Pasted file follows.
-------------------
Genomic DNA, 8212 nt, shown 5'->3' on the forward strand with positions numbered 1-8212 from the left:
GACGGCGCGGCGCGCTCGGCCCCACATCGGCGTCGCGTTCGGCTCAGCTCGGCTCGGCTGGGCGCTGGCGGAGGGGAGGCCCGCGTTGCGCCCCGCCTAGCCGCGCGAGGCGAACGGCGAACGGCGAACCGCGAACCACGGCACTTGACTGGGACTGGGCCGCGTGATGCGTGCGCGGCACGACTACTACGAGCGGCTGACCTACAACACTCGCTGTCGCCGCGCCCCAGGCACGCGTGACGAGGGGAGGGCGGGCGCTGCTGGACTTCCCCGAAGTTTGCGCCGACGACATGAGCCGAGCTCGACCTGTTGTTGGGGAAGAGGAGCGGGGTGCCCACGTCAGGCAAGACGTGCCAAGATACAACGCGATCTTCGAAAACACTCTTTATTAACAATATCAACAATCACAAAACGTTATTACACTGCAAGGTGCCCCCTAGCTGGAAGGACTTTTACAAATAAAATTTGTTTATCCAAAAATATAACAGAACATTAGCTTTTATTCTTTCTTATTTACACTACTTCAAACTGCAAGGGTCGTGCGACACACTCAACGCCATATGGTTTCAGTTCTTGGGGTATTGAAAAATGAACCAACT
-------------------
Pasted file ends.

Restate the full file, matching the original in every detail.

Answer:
Genomic DNA, 8212 nt, shown 5'->3' on the forward strand with positions numbered 1-8212 from the left:
GACGGCGCGGCGCGCTCGGCCCCACATCGGCGTCGCGTTCGGCTCAGCTCGGCTCGGCTGGGCGCTGGCGGAGGGGAGGCCCGCGTTGCGCCCCGCCTAGCCGCGCGAGGCGAACGGCGAACGGCGAACCGCGAACCACGGCACTTGACTGGGACTGGGCCGCGTGATGCGTGCGCGGCACGACTACTACGAGCGGCTGACCTACAACACTCGCTGTCGCCGCGCCCCAGGCACGCGTGACGAGGGGAGGGCGGGCGCTGCTGGACTTCCCCGAAGTTTGCGCCGACGACATGAGCCGAGCTCGACCTGTTGTTGGGGAAGAGGAGCGGGGTGCCCACGTCAGGCAAGACGTGCCAAGATACAACGCGATCTTCGAAAACACTCTTTATTAACAATATCAACAATCACAAAACGTTATTACACTGCAAGGTGCCCCCTAGCTGGAAGGACTTTTACAAATAAAATTTGTTTATCCAAAAATATAACAGAACATTAGCTTTTATTCTTTCTTATTTACACTACTTCAAACTGCAAGGGTCGTGCGACACACTCAACGCCATATGGTTTCAGTTCTTGGGGTATTGAAAAATGAACCAACT